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Pol/Econ Currency
Pol/Econ: US Interest Rate Yield Curve Inverts: Apocalypse at 11
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Wednesday, 28 December 2005 Written by Alexander G. Rubio

Outgoing Fed Chairman
Alan Greenspan
Yesterday a low dry ominous rumble was heard over the far off hills of the financial markets. For the first time, since it presaged the 2000 market collapse, we saw an inverted yield curve, that is, the short-term interest rates were higher than long-term interest rates. The yield on US Treasury bills with a two year maturity yesterday stood at 4,347%, while the ten year bills yielded 4,343%. This has historically been an omen of bad things financially speaking.

Now for obvious reasons this took place during very thin trading, so it's hard to know how much to read into this. In addition the yield curve has inverted before without the horsemen of the Apocalypse falling on an unsuspecting populace, for example in 1996, just before the dot.com cauldron really got to a bubble. Some people though, your's truly included, feel that this correction was headed off by Chairman of The Federal Reserve, Alan Greenspan, by injecting excess liquidity into the market, and thus setting the stage for later, and greater, imbalances and dislocations.

Now the question is, was that sound merely a blip, wood cracking and splitting in the winter cold? Or was it hooves impatiently striking the pavement stones, rearing to go? And if the latter is the case, can the horsemen somehow, once again, be bribed to forgo this round?


Fed Chair in waiting
Ben Bernanke
Before moving on, a more substantial explanation of the yield curve might be in order. If you lend someone reputable a sum of money over a short period of time, say a year or two, you'd feel rather safe that he or she wouldn't go belly up during that time and default on the loan. The risk is low. So the interest rate you'd want for taking that risk would likewise be rather low.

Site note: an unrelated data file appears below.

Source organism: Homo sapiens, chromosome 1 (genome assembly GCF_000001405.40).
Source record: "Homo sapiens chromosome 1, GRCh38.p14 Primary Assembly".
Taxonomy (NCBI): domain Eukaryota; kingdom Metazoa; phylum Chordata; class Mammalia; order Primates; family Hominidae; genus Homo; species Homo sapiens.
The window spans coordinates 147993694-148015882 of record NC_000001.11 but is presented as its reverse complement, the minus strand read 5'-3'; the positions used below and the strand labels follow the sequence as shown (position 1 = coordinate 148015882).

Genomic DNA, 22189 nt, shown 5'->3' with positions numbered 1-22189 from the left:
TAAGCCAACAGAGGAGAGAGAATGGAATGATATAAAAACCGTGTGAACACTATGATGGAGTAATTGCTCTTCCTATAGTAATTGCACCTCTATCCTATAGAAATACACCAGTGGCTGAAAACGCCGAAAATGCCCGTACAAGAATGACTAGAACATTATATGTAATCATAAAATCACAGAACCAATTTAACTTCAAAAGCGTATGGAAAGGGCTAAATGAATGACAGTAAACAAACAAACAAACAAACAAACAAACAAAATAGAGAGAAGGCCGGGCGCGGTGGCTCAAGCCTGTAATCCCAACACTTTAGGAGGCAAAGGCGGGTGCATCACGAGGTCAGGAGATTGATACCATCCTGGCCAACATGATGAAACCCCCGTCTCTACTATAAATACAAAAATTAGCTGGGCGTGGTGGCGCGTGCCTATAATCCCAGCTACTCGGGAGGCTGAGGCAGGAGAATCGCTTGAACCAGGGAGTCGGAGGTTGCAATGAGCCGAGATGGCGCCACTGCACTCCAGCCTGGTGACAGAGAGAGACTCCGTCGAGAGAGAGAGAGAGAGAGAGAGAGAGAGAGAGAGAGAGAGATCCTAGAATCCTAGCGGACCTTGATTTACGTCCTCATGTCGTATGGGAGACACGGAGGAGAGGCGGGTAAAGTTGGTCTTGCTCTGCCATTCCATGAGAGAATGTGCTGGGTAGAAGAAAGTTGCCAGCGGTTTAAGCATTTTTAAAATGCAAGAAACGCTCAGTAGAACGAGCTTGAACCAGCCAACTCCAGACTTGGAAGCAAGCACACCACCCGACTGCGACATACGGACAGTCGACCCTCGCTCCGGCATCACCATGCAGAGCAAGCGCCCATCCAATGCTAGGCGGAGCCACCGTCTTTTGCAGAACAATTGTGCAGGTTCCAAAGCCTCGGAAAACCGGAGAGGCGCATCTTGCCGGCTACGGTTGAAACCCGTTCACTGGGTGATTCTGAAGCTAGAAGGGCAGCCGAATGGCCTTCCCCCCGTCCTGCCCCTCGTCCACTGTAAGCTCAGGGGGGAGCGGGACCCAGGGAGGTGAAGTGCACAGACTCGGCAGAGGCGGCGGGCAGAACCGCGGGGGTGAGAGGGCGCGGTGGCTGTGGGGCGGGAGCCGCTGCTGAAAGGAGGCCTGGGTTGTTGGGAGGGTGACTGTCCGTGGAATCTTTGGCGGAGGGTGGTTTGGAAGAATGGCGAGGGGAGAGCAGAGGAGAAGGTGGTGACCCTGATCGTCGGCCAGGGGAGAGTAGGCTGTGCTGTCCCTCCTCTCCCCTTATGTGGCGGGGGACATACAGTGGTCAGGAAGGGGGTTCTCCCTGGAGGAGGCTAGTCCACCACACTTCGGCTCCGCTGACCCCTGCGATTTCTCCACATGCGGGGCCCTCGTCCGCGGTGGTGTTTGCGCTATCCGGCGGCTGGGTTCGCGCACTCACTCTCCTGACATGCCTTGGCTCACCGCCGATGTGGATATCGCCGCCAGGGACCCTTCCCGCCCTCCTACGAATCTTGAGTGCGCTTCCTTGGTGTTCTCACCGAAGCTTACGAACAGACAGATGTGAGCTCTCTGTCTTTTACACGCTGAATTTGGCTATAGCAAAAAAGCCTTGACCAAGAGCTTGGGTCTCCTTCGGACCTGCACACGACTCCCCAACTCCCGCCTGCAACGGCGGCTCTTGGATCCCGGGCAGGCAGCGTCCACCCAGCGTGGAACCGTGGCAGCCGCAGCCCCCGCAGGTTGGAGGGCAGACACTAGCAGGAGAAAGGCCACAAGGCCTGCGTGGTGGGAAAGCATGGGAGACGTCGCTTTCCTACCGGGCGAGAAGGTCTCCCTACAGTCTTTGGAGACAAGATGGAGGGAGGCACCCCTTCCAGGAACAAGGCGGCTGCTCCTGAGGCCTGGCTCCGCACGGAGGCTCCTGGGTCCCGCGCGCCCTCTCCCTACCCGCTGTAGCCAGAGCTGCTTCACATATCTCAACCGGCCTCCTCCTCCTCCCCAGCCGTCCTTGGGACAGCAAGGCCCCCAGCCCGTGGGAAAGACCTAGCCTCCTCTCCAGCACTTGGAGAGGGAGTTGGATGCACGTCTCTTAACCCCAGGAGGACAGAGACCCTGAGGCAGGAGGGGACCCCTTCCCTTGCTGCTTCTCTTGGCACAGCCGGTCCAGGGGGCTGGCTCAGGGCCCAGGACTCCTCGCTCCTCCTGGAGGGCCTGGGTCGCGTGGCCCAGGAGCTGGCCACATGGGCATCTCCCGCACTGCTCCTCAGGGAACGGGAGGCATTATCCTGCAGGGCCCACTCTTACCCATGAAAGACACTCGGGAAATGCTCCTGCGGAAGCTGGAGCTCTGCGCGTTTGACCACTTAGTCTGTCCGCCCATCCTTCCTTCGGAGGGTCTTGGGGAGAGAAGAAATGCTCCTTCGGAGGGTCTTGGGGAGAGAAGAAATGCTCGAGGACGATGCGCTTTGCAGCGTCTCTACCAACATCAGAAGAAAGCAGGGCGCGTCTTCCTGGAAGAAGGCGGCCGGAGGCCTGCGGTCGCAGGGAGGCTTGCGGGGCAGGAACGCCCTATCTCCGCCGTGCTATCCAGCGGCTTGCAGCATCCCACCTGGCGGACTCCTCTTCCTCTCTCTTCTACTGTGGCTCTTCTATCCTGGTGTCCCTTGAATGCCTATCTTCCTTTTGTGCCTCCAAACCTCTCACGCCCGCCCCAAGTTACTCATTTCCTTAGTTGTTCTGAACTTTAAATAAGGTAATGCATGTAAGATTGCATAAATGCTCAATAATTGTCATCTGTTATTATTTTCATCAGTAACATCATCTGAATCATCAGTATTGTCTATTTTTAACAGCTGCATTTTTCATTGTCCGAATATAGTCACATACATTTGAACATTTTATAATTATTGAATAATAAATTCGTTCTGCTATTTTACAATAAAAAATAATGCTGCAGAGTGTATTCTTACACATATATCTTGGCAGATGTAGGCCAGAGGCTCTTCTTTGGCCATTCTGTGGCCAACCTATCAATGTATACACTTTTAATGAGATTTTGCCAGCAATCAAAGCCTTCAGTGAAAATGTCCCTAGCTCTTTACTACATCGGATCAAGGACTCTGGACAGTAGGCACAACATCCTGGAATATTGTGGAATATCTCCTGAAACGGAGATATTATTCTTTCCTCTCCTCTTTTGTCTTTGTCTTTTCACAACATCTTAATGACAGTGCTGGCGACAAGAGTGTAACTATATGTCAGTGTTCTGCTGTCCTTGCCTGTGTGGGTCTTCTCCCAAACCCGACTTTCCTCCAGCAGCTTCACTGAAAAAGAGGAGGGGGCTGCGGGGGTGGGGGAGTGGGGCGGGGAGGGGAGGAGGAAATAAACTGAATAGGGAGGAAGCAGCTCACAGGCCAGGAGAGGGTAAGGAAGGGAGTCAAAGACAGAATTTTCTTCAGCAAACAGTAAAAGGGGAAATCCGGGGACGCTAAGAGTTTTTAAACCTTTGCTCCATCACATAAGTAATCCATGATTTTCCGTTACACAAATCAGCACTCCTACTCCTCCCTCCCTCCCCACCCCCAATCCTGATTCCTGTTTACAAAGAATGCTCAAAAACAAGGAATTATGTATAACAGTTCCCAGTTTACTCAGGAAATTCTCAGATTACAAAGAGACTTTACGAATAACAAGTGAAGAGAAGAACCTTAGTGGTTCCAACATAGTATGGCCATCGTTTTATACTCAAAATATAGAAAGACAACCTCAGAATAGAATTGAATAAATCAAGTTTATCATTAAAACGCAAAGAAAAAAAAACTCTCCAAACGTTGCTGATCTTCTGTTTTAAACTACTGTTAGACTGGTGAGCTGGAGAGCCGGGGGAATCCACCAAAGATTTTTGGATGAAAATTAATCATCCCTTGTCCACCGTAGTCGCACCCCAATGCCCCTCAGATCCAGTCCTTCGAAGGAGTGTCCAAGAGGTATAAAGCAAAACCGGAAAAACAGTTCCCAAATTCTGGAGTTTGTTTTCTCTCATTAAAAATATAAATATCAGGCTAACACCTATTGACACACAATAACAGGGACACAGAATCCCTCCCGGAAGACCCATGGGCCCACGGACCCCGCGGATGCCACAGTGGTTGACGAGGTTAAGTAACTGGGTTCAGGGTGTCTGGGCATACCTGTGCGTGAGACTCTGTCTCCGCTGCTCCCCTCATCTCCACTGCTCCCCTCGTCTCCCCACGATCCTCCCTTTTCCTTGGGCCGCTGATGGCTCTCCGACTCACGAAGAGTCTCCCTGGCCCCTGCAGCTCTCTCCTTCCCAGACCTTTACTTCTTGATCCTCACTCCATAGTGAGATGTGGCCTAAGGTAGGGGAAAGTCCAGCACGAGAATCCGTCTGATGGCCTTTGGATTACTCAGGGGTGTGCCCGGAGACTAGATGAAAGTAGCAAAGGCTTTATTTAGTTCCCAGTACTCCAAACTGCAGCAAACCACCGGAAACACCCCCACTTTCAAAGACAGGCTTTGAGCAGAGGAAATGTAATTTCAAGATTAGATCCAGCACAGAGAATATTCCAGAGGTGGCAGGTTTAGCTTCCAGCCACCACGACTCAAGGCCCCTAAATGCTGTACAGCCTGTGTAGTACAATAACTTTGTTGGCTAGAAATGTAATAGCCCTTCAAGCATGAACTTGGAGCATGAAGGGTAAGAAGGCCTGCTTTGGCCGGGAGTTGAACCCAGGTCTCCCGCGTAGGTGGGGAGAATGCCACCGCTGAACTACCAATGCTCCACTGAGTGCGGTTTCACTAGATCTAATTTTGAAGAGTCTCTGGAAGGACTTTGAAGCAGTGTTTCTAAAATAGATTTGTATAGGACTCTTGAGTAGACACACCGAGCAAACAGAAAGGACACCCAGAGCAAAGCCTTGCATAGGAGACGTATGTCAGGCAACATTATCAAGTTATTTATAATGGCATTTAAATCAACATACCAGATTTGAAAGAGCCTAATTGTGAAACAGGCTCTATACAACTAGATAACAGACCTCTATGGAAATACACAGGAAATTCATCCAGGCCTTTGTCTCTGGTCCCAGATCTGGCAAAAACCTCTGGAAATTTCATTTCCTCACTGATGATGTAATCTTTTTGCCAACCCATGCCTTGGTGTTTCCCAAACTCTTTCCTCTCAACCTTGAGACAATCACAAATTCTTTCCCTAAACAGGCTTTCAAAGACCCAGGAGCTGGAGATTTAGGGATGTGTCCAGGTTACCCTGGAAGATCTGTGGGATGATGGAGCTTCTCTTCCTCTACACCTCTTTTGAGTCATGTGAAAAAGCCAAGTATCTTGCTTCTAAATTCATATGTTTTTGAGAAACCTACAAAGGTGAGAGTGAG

If, on the other hand, the person, or institution, in need of the loan wanted that sum for ten years, you're headed into the murky waters of fortune telling, tea leaves and all manner of things that can go terribly wrong. The risk of losing the money is higher, and so, under normal circumstances, should the interest rate be. In addition to this, inflation is always eating away at the value of the loan. The interest rate you charge should ideally keep you ahead of this erosion of your investment. If people smell higher inflation in the air, they're likely to sell off long term bonds, driving the price down and the yield up.

A steep yield curve is a bullish signal for stock investors. Investors may be switching out of bonds into equities, causing long-term yields to rise, or the Fed may be driving down short-term interest rates to stimulate the economy. When the situation reverses, or inverts, it suggests that bond investors expect interest rates to fall, a trend usually associated with weak growth and low inflation. The past six US recessions have been preceded by an inversion of the yield curve

The Federal Reserve has been raising the short term rates it charges on its short term bonds for the last 13 months, a move usually employed to counter rising inflation. But official inflation numbers have been rather tame lately, despite strong growth, however dubious, in the economy.

While the Federal Reserve short term interest rate was kept very low, some would say artificially low seeing as it was at or below the rate of inflation, financial actors indulging in what is called "carry trade", that is they borrowed at low short term rates, and lent it out at higher long term ones. A rather substantial sum of money has been tied up in this trade. You can probably spot the risk inherent in this particular play as the yield curve inverts.

Outgoing Federal Reserve Board Chairman Alan Greenspan, along with Chair in waiting Ben Bernanke and many high profile economists and analysts point to the couple of cases in recent economic history where an inversion of the yield curve did not precede an economic downturn, and what they claim is a radically different and more flexible economy, to bolster their case for even a protracted and intensified inverted yield curve not signaling any major slowdown in the economy.

Myself, I think I'll pop "Apocalypse Now" in the player and watch people blowing stuff up while stoned to their eyeballs. You know, just to acclimatise myself, and to keep the Christmas cheer going.



This article is also available at The Booman Tribune and Daily Kos.